Flight Tech Relocation Project Adds Vital Port Space


Flight Tech Relocation Project Adds Vital Port Space
The relocation of the VOR cone ultimately means benefits for all entities involved in the complex process. (David Yerby)

The announcement by Trex would have marked the last possible purchase of a large site at the Port of Little Rock, as the facility was simply running out of room to expand.

But a concerted effort to relocate an important piece of air navigation technology has created wide horizons for the port and its future.

A handful of years ago, Little Rock Port Authority Executive Director Bryan Day noticed the Federal Aviation Administration (FAA) VOR Cone — a short-range aircraft radio navigation system — sitting on port property. The system, in use by commercial flights and the C-130s at Little Rock Air Force Base in Jacksonville, had occupied the location since 1946, before the Port of Little Rock was established.

“I said, ‘What is that thing? We need to move it,’” Day said.

Little did Day know what he was asking for. However, an effort that ultimately involved Little Rock Regional Chamber President and CEO Jay Chesshir, Congressmen French Hill and John Boozman (as well as other local officials), the FAA, the Secretary of the Air Force, the federal government and numerous other entities, kicked the VOR Cone’s relocation into gear.

“As we’ve grown and evolved over the past 60 years, we’ve run out of land for us to continue to grow,” Day said. “We’ve got to relocate that facility.”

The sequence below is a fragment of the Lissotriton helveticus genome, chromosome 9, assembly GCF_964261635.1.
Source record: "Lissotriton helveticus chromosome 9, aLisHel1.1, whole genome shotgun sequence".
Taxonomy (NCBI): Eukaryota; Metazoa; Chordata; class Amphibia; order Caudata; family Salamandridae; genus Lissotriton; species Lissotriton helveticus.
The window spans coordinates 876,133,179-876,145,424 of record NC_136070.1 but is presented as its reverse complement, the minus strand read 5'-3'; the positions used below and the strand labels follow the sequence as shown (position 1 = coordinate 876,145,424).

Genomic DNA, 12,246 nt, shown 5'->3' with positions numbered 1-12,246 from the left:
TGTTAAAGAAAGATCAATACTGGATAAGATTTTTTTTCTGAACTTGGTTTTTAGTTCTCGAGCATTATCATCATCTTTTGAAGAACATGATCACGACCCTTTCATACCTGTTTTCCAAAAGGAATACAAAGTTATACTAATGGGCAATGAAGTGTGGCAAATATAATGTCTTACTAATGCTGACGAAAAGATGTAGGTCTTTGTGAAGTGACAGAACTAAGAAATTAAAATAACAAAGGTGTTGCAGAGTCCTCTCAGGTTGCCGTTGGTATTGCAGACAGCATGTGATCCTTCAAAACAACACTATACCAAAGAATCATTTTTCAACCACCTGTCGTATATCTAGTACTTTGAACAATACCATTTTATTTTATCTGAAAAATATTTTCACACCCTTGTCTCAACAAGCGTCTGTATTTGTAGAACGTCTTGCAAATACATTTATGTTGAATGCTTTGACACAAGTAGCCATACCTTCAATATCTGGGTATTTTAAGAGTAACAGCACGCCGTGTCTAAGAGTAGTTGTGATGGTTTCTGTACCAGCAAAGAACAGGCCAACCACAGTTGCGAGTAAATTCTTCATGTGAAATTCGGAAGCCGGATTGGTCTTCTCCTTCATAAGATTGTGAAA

Prodding an initially reluctant FAA, the numerous supporters of the move eventually landed an agreement to move the VOR Cone at port expense to a 110-acre site near the Galloway exit on Interstate 40.

“The port has the most to gain, but we could not have done it without the chamber,” Day said. “Jay Chesshir has been an equal partner. We’ve flown to D.C., we’ve had monthly conference calls, we’ve flown to Dallas.”

With a combination of port, federal, state, county and city funds, plus grants, totalling close to $5 million, the port is developing the site for the VOR Cone’s relocation. Though progress was slowed by the COVID-19 pandemic, the port had, by the end of 2021, built a road, done dirt work and run utilities for the 5,000-SF block building it hoped to begin constructing in spring of 2022.

When that is finished, Day said, the FAA will install, program and test its equipment, currently being stored at the port. Day was optimistic the port could “shut the lights off” on the old facility close to mid-2023. The result is that the FAA will get an upgraded facility and the Port will get the additional acreage it needs.

The acquisition of the VOR Cone site adds 55 acres to the nearly 1,000 recently acquired through purchase or donation and will contribute to Day’s vision of a 1,200-plus acre “super-site” served by two Class I railroads, sitting just off the interstate and on the banks of the Arkansas River, which can move commodities to the world through the Port of New Orleans.

Day couldn’t predict what tenants might set up shop on such a site, but he referenced a car plant on a similar sized site in Tennessee that created 6,000 jobs.

He called the site an economic development prospect never before seen in central Arkansas.

“We believe, and no one’s told me different, there won’t be a better industrial super-site in the region than the Port of Little Rock,” Day said.


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